Hands-on: Google Home Mini review
A year on from its big launch event introducing the Pixel, Google has announced a myriad of new devices. As expected, there’s a smaller version of its smart speaker with the Google Assistant so here’s our Google Home Mini hands-on review.
Google Home Mini price and where to buy
Now Google’s smart speaker comes in a smaller size, it’s not much of surprise that the price matches it’s biggest rival – the Amazon Echo Dot.
So, you can get a Home Mini for £49 which seems pretty reasonable to us. Plus, if you’re interested in the new Pixel 2 or Pixel 2 XL phones, you can get a free Home Mini if you order before certain dates.
Its available from 17 October and buying straight from Google is the obvious choice but you can also buy the Home Mini at a number of retailers including Carphone Warehouse, John Lewis, Argos, and Currys.
You can even get it from EE for £4 per month with no upfront cost for 11 months on EE’s Add to Plan scheme. The network is also giving away the speaker free with contracts for the new Pixel 2 phones.
The original Google Home remains on sale at £129 and there’s also a bigger version called the Google Home Max that will cost $399. It won’t come out in the UK until next year, though.
Google Home Mini design and build
The first thing to note is that the Home Mini looks and feel a lot nicer than the Echo Dot.
It’s small enough to fit in the hand – not that you’ll want to carry it around, or maybe you will – and at 173g is a nice weight, enough that a cable won’t move it or anything. There’s also a rubber base to stop it slipping.
The perfectly round pint-sized speaker is like a fabric covered pebble and feels nice to the touch, which you will need to do when not using voice controls.
It’s a more stylish finish compared to the Dot with the microphone switch hidden at the back and no other buttons needed thanks to touch sensitive areas. You can tap the middle to play/pause, tap the side to adjust volume and long press the middle to activate the Google Assistant.
Four hidden LEDs will light up when the device is doing things like listening or thinking.
We think the Home Mini is something you’re more likely to display proudly in your house thanks to the attractive design which comes in three colours – Charcoal, Chalk and Coral – so you can choose which one suits your decor the most.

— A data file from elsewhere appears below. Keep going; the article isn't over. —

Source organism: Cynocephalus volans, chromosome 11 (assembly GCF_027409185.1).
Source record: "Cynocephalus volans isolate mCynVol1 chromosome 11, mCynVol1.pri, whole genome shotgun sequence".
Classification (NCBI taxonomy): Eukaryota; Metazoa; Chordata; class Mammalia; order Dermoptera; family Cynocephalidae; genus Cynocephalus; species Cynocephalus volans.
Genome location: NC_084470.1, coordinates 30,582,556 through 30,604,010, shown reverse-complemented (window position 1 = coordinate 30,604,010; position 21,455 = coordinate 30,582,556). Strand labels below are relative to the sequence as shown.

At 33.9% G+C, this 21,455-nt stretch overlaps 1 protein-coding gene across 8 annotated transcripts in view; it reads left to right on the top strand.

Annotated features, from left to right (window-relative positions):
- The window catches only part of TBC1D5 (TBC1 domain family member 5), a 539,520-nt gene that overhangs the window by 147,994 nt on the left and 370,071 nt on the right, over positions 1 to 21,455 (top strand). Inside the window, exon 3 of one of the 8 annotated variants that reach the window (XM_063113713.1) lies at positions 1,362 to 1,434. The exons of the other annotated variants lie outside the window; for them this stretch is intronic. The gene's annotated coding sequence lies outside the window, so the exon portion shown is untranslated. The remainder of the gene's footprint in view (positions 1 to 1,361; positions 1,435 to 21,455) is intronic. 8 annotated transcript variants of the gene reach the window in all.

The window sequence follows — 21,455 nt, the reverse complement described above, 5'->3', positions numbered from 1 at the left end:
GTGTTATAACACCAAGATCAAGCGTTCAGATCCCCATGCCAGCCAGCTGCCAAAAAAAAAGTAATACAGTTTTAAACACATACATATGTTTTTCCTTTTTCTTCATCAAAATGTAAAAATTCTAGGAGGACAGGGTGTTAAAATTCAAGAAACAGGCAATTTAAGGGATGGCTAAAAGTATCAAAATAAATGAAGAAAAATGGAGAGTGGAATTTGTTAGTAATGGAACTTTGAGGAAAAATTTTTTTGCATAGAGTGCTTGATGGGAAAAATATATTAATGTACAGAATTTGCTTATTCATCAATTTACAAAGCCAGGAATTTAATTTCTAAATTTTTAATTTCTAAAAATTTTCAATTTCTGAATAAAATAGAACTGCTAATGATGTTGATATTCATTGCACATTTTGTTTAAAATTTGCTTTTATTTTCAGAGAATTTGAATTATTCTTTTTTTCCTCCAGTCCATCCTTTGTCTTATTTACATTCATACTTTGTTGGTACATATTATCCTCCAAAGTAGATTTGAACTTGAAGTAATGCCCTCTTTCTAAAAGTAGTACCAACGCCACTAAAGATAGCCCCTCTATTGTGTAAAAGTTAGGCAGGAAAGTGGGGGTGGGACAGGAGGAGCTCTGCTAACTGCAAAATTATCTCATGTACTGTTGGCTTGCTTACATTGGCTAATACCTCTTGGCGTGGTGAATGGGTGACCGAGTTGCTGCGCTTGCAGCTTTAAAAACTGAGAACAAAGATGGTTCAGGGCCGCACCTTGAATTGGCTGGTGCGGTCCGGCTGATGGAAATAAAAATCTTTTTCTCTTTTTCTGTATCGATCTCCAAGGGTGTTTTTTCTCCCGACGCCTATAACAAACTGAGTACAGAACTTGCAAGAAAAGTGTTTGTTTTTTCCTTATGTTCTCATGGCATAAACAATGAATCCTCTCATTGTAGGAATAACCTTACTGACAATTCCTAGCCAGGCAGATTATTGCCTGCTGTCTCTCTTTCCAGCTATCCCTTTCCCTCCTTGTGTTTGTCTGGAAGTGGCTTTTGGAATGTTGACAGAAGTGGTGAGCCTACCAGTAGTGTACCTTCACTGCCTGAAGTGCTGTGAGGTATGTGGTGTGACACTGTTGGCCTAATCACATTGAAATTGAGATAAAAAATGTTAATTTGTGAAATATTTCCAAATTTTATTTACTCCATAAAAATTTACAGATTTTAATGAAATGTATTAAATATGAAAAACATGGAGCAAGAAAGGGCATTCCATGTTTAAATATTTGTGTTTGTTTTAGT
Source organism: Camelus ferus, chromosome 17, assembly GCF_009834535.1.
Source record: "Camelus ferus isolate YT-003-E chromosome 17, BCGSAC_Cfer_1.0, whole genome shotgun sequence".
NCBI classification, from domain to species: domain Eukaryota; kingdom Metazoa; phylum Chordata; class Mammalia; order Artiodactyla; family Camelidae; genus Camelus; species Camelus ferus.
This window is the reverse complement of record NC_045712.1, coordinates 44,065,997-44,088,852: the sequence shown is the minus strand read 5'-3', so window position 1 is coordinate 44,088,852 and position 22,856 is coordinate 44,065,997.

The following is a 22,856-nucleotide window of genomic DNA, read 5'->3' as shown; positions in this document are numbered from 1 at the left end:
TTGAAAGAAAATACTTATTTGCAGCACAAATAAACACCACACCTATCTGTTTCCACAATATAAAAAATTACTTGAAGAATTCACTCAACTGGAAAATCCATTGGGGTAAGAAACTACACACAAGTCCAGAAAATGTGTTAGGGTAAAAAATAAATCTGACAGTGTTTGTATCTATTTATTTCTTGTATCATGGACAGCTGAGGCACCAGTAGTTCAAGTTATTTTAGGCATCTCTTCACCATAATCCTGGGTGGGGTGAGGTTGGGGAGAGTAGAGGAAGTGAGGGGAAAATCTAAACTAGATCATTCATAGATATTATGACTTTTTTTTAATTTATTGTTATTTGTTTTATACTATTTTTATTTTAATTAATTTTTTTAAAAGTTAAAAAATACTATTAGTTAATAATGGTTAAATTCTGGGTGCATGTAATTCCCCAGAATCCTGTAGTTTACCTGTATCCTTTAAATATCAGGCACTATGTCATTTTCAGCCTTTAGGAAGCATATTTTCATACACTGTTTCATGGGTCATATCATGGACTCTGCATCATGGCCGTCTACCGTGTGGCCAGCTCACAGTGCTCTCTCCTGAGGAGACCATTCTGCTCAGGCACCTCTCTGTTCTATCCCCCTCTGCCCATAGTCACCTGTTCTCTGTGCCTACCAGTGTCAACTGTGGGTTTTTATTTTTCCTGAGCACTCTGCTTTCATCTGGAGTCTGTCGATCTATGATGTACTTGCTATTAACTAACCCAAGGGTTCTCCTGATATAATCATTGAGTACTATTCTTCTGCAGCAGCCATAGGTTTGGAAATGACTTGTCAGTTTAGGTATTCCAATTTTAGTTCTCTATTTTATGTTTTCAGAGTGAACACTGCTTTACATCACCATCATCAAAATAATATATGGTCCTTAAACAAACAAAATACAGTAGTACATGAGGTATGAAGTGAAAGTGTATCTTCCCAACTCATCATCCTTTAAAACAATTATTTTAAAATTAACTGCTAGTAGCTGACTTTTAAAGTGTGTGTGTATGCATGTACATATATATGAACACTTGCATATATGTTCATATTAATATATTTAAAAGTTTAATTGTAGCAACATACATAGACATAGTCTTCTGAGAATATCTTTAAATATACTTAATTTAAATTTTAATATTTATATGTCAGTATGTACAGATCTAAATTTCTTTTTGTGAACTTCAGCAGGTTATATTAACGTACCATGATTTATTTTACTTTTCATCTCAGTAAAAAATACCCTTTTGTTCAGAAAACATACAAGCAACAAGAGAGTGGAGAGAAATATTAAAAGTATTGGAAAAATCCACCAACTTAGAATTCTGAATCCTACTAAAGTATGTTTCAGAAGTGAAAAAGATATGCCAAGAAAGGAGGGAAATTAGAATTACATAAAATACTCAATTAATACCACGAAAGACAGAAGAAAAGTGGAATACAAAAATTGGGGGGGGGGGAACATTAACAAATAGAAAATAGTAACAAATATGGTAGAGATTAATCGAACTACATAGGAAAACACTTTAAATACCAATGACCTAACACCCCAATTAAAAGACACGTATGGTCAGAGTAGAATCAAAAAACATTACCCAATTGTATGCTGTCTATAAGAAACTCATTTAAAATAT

Google Home Mini specs and features
It’s no surprise that the Home Mini runs on Google’s Assistant, so if you prefer Alexa that’s one reason why you should get the Amazon Echo Dot instead.
The two are very similar in what they offer. With the Google Assistant, saying “Ok Google”, like with most Android phones, will whip it into action and from there you can do all kinds of things.
Simply ask a question you want the answer to, ask it to play some music (from various sources) or get it to control other smart home devices you might own like Philips Hue lighting or Nest. It’s all pretty seamless once you get it all set up (going by the original Home).
If you’ve got Chromecast or Chromecast Audio devices, then you can use the Home Mini with your voice to task those gadgets with playing music or video content on the devices they are connected to.
The idea with the Home Mini is that is does all of the same things as the regular Google Home or the Home Max but in a much smaller and more convenient form factor. After all, not everyone has space in the kitchen or a bedside table for a larger speaker.
As you might expect, you’ll connect the Home Mini to your network over Wi-Fi but it also has Bluetooth if you want to connect to it that way.
It being smaller means less impressive sound. The Google Home Mini has a single 40mm driver to deliver 360 sound to the space in which it’s placed. For comparison, the regular home has three 2in drivers so has a lot more power.
We’ve not been able to listen to the Home Mini yet as the launch event was a sort of nightclub-like environment so we’ll bring you our thoughts on sound quality once we’ve got a review sample.
Google Home Mini: Specs
- Google Assistant
- 40mm driver, 360 sound
- Far field voice recognition with off switch
- Touch controls
- Dual-band 11ac Wi-Fi
- Android and iOS compatible
- Chromecast and Chromecast Audio built-in
We need to test sound quality but we’re otherwise very impressed with the Google Home Mini. Initial impressions are that it’s a much more stylish rival to the Echo Dot and comes at the same price. There’s little to dislike here.